For almost a century, scientists were stumped as to how the rocks were able to move, proposing everything from aliens to really, really strong breezes, but with the development of new technology they've started to narrow in on a solid hypothesis.
The stones were first discovered in the early 1900s, and people were immediately mystified. The rocks, which range in size from about six to 18 inches in diameter, don't travel in straight lines- they can veer left and right and even move backwards. Stones of equal size didn't travel equal distances, and to top it all off, no one had ever actually witnessed the stones moving.
In fact, each rock generally only moves once every three years, and travels for about ten seconds before stopping. Even with modern equipment, the odds of catching a rock in the act aren't great.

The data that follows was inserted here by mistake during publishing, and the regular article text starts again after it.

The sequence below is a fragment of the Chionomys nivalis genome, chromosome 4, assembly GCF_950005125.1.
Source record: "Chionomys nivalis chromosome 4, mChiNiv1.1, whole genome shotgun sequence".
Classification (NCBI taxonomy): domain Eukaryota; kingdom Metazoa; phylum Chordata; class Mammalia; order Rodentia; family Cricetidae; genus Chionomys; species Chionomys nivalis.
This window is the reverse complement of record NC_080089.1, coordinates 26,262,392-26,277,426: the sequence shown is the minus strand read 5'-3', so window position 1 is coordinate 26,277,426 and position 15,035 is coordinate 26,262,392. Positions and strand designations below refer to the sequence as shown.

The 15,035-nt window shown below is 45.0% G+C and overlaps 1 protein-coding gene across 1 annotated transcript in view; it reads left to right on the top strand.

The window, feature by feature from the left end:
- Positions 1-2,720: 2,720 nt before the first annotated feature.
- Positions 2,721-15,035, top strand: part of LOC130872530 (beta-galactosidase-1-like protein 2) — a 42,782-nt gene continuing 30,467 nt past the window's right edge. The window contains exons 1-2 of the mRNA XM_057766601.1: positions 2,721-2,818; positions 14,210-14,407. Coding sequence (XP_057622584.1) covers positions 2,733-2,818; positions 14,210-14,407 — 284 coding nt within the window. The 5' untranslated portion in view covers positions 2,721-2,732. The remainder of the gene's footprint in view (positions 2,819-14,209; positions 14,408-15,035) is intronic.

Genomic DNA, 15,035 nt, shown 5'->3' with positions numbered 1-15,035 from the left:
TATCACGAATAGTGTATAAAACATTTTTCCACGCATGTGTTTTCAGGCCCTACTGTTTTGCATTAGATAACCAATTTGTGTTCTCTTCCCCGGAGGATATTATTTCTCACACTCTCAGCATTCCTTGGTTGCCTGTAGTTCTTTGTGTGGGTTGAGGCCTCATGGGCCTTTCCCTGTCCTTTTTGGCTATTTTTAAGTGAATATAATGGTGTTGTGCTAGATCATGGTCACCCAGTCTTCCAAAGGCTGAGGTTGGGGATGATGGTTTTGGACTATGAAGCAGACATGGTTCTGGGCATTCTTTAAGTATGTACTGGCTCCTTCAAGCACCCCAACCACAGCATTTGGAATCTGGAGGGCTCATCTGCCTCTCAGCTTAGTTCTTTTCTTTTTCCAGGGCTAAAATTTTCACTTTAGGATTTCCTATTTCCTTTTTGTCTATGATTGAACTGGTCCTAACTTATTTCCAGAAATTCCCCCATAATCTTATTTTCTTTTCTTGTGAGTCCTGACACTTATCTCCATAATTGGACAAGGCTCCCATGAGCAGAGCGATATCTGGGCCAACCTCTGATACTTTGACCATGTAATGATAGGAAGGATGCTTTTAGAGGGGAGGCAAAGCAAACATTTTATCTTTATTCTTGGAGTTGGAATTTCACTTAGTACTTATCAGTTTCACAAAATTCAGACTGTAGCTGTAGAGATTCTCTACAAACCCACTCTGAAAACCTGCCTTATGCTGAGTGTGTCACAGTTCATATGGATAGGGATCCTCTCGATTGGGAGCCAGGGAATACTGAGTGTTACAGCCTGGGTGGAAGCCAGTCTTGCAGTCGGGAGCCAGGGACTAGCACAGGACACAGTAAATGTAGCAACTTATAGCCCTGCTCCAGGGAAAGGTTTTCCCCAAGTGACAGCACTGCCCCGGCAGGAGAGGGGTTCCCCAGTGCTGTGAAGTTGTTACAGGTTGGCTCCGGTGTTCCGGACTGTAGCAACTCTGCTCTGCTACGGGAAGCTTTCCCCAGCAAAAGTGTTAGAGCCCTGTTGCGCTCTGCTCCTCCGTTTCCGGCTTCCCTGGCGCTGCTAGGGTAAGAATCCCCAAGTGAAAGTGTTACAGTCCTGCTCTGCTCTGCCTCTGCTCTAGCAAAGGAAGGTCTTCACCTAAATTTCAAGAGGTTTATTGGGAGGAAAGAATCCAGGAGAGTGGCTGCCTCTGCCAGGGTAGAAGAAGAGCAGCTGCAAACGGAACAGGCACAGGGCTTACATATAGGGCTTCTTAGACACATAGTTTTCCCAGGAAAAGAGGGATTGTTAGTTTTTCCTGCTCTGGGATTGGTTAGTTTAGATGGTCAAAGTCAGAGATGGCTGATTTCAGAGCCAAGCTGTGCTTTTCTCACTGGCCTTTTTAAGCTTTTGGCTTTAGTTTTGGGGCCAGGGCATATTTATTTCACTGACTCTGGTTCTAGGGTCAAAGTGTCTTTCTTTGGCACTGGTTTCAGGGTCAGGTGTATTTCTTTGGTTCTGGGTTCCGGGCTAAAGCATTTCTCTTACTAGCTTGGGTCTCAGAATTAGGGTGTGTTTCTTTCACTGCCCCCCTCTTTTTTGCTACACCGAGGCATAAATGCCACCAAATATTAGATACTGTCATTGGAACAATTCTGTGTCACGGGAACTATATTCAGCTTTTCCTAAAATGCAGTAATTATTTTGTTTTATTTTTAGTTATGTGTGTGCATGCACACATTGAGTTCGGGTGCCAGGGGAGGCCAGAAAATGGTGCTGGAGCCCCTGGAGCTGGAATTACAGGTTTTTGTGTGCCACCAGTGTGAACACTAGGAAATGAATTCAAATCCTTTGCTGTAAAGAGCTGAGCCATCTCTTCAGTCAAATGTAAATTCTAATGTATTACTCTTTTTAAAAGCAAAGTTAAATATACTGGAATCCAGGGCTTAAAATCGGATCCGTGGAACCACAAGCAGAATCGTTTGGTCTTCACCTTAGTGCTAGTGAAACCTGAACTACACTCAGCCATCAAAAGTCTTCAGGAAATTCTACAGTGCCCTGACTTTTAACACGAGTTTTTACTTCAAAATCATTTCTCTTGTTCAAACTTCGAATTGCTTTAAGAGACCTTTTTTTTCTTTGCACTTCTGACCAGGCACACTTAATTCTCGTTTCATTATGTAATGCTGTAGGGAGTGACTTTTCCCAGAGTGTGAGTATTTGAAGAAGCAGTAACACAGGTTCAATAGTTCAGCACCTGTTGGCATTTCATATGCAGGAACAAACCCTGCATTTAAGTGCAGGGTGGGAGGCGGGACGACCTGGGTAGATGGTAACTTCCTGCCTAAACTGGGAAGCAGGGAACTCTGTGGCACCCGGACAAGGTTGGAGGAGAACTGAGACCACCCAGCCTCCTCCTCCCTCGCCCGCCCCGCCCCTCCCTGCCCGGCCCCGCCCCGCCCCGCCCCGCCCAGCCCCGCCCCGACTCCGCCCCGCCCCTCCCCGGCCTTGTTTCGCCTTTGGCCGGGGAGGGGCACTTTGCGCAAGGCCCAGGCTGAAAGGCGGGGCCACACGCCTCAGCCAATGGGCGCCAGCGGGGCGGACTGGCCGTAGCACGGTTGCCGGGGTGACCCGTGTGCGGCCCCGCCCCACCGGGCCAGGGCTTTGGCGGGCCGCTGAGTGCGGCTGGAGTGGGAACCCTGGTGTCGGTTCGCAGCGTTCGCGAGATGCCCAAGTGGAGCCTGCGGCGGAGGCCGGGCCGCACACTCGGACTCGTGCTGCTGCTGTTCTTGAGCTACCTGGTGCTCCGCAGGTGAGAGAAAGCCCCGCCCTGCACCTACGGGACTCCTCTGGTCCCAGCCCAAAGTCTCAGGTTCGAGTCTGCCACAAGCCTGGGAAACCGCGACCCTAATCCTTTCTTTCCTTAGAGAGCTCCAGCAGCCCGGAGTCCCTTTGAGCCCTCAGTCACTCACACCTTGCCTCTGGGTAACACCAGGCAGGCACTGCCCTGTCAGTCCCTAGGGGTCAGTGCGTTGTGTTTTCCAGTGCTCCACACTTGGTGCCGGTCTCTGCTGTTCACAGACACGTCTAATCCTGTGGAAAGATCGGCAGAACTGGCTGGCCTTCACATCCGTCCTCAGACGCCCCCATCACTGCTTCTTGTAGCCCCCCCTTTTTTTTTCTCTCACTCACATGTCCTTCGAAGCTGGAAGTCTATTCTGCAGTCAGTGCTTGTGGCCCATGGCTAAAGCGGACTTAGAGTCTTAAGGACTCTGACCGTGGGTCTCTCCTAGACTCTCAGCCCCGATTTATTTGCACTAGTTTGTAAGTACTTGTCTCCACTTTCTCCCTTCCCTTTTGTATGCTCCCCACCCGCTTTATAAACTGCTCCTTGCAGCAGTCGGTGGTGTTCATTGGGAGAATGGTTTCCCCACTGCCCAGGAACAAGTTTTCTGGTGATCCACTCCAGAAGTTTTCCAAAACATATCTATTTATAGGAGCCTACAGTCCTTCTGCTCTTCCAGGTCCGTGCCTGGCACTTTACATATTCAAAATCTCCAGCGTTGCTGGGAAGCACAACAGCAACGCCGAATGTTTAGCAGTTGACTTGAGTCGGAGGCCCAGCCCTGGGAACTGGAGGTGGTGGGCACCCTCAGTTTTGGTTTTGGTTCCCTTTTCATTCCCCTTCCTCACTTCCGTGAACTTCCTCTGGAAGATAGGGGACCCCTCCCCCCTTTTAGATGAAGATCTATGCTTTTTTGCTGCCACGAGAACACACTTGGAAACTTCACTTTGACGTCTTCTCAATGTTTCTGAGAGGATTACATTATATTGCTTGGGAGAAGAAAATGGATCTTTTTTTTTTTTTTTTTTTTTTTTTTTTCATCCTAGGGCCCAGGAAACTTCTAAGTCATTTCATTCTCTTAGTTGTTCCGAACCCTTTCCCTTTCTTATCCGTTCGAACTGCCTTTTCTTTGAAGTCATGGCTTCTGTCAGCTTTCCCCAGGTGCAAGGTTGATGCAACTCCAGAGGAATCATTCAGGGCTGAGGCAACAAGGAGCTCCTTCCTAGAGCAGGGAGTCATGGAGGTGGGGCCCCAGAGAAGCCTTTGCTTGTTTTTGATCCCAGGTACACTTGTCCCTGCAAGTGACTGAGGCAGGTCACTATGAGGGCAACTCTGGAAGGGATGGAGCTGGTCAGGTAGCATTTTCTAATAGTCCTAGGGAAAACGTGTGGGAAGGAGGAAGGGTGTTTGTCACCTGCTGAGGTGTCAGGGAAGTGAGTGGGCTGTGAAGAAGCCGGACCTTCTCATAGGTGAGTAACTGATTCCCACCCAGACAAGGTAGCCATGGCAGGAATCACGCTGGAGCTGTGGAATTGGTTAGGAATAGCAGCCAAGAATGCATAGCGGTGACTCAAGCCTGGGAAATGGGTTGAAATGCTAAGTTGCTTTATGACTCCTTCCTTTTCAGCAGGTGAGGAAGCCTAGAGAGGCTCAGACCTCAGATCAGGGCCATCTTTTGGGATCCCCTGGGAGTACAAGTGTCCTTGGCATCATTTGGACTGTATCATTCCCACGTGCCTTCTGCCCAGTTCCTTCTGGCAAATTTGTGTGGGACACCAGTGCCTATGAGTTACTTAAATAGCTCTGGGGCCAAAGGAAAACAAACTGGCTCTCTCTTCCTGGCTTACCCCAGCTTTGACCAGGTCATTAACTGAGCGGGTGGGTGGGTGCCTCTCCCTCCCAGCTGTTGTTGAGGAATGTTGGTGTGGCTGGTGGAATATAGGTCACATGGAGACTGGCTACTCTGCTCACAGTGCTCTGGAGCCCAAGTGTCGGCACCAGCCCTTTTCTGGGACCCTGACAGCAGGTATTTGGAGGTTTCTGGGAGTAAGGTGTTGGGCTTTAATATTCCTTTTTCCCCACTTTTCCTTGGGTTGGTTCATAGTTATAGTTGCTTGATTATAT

A 2011 study proposed the theory that ice floes form around the rocks in certain, very specific conditions, and help the stones slide along the ground when it's muddy and slippery with rain, guided by gusts of wind.
A study released in 2013 further bolstered the ice sheet idea by proposing that the narrowing trails left behind the rocks could be related to the lessening amounts of water available in the valley.
Also in 2013, several of the stones were reported stolen, which is pretty upsetting, considering some of the rocks were named by researchers. I'm so sorry, Karen, Nancy and Mary Ann.
If you think Death Valley National Park's sailing stones are crazy, check out the awesomeness that Yellowstone National Park has to offer.